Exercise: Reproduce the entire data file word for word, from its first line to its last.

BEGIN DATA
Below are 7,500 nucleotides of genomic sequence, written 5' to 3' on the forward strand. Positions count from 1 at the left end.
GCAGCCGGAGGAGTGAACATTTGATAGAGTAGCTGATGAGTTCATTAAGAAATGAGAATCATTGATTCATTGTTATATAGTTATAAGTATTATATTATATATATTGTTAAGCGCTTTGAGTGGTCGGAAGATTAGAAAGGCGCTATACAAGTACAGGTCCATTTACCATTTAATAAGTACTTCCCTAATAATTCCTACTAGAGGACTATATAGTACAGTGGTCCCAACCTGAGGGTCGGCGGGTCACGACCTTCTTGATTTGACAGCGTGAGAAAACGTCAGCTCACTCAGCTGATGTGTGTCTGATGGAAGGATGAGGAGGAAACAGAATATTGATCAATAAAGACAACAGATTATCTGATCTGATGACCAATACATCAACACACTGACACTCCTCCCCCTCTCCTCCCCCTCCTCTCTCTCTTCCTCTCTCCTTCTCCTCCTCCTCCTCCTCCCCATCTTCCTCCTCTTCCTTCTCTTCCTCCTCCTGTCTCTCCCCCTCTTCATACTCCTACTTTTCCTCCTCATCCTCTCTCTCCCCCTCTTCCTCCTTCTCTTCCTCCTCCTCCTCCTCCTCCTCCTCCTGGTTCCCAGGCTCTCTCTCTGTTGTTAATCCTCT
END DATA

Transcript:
Below are 7,500 nucleotides of genomic sequence, written 5' to 3' on the forward strand. Positions count from 1 at the left end.
GCAGCCGGAGGAGTGAACATTTGATAGAGTAGCTGATGAGTTCATTAAGAAATGAGAATCATTGATTCATTGTTATATAGTTATAAGTATTATATTATATATATTGTTAAGCGCTTTGAGTGGTCGGAAGATTAGAAAGGCGCTATACAAGTACAGGTCCATTTACCATTTAATAAGTACTTCCCTAATAATTCCTACTAGAGGACTATATAGTACAGTGGTCCCAACCTGAGGGTCGGCGGGTCACGACCTTCTTGATTTGACAGCGTGAGAAAACGTCAGCTCACTCAGCTGATGTGTGTCTGATGGAAGGATGAGGAGGAAACAGAATATTGATCAATAAAGACAACAGATTATCTGATCTGATGACCAATACATCAACACACTGACACTCCTCCCCCTCTCCTCCCCCTCCTCTCTCTCTTCCTCTCTCCTTCTCCTCCTCCTCCTCCTCCCCATCTTCCTCCTCTTCCTTCTCTTCCTCCTCCTGTCTCTCCCCCTCTTCATACTCCTACTTTTCCTCCTCATCCTCTCTCTCCCCCTCTTCCTCCTTCTCTTCCTCCTCCTCCTCCTCCTCCTCCTCCTGGTTCCCAGGCTCTCTCTCTGTTGTTAATCCTCT